SanDisk Announces FlashSoft 4.0 for vSphere 6

SanDisk recently announced their next generation of FlashSoft software for vSphere. I was fortunate enough to receive a briefing from Rich Petersen and thought I’d share a few thoughts.

Firstly, you can check out FlashSoft 4 for vSphere 6 here. Here’s a post from Rich on the subject too. While you may be familiar with SanDisk via flash cards and USB sticks, they’ve also been doing a fair bit with host-side caching software in recent years.
There’re a few reasons you might choose to use host-side caching via SSDs in your host:

  • Improved VM density
  • It’s an easy way to add improved performance without necessarily upgrading your SAN

Some of the benefits of FlashSoft include

  • IO removed from the SAN (out of the kernel)
  • Write-back caching


Last VMworld, VMware announced vSphere APIs for IO filtering (VAIO). Chris has a nice write-up on it here.

  • Uses “IO Filters” for integrating storage services
  • Caching and Replication first, others coming in the future
  • VMware Storage Policy-Based Management (SPBM)
  • Services are installed, managed and maintained as “native components”
  • vCenter is “control point” for SDS with 3rd-party storage services
  • Data services for storage functions running at the host level
  • Third Party Solutions can be certified VMware Ready




FlashSoft 4.0

SanDisk are positioning this release of FlashSoft as a successor to vFRC (a product that I think highly of but haven’t seen much in the field). So what does this release offer?

  • Write-back as well as write-through
  • VMware-native data service
  • Installed, managed, maintained by vCenter
  • Integrated through SPBM (storage policy-based management)
  • Certified VMware ready

Some of the benefits of this release include performance, stability, ease of administration, versatility and resilience.
SanDisk pointed out that, while vFRC will be still be supported, it is limited in the sense that cache resources were allocated on a per-VM basis (static not dynamic), and it was only available in the Enterprise Plus edition. Note that FlashSoft is supported in all vSphere versions except Essentials, as it does not support VAIO.

Interestingly, FlashSoft uses the vMotion network to share data between cache pairs, and uses the same mechanism to provision SSDs (VFFS) as you did with vFRC.


Here’s how cache writes work with the write-back caching:

  1. Cache write hit from VM in server A
  2. Data replication to SSD on Server B begins
  3. Data is copied to replication space on SSD in server B
  4. Data is concurrently recorded on cache in server A
  5. Write acknowledged from server B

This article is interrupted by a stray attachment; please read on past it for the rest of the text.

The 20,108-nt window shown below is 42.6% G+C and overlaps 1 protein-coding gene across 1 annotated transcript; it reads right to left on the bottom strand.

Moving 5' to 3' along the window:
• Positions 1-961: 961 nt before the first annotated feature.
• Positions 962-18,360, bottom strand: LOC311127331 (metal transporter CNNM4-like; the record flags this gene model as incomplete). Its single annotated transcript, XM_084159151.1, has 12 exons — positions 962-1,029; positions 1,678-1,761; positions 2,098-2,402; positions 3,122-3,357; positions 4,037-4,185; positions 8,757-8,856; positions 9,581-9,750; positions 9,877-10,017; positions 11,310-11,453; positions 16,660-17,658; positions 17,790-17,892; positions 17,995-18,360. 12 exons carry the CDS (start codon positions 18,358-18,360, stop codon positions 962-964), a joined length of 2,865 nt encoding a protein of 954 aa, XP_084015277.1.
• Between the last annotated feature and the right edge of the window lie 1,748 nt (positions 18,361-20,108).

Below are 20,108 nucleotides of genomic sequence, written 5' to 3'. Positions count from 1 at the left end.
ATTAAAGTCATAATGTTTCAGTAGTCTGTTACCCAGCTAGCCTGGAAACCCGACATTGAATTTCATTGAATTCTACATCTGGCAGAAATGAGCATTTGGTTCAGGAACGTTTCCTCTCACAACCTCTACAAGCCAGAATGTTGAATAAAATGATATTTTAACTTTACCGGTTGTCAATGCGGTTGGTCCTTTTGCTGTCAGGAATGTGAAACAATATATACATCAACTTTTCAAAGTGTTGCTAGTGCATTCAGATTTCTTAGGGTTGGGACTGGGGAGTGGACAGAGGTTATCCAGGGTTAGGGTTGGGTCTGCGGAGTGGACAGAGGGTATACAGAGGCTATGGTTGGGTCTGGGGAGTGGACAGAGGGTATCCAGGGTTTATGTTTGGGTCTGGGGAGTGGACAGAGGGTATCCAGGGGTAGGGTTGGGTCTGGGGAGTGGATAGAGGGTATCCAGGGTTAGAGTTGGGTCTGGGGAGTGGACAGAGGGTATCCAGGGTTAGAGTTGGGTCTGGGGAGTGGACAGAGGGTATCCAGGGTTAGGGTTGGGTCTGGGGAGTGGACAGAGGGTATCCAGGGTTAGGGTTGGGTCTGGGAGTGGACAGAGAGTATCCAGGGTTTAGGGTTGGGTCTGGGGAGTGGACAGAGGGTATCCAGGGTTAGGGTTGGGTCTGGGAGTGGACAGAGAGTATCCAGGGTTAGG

6. Write acknowledged to VM in server A

So how do you buy it? SanDisk currently have agreements in place with Dell, Lenovo, HP and HDS for FlashSoft to be bought with a server. The VAIO APIs are in tech preview with the general availability projected for vSphere 6 U1. From a roadmap perspective, FlashSoft 4.0 will be the caching software for offered by SanDisk moving forward, offering existing IO-turbine customers the ability to upgrade.


Final Thoughts

I like the concept host-side caching a lot. I think it’s a clever way to leverage occasionally stretched resources without having to go the monolithic storage upgrade route. SanDisk are understandably excited about this announcement, particularly with the tight integration with vSphere 6. It certainly looks good on paper, and I’m looking forward to getting some stick time with the product when it’s available.

VMware – vSphere 6 Basics – Platform Services Controller

I’ve finally gotten some time to dig into the changes in vSphere 6 with regards to deployment options and architecture. I thought I’d do a few posts covering some key enhancements from VMware, paying particular attention to the Platform Service Controller (PSC) and VMware’s preferred deployment options. I haven’t received any briefings from VMware, so I can’t comment on what is coming in future releases. Note that most of this information was made available to me via access to VMware’s partner program, and I think it’s important that more people understand what’s going on when it comes to PSC and how it works.


vSphere Components

The PSC is a new feature in vSphere 6.0. As background, I recommend you first check out this blog post – vCenter Server 6 Deployment Topologies and High Availability. There is also an excellent FAQ from VMware available here. I thought, before diving too much into PSC deployment options, it’s a good idea to revisit VMware’s semi-new approach to vSphere components.

The PSC contains the following services:

  • VMware vCenter Single Sign-On (SSO);
  • License Service;
  • Lookup Service;
  • VMware Directory Service; and
  • VMware Certificate Authority (CA).

Everything else is now referred to as “vCenter Services”, providing the remainder of the vCenter Server functionality.  This includes:

  • vCenter Server;
  • VMware vSphere Web Client;
  • Inventory Service;
  • vSphere Auto Deploy;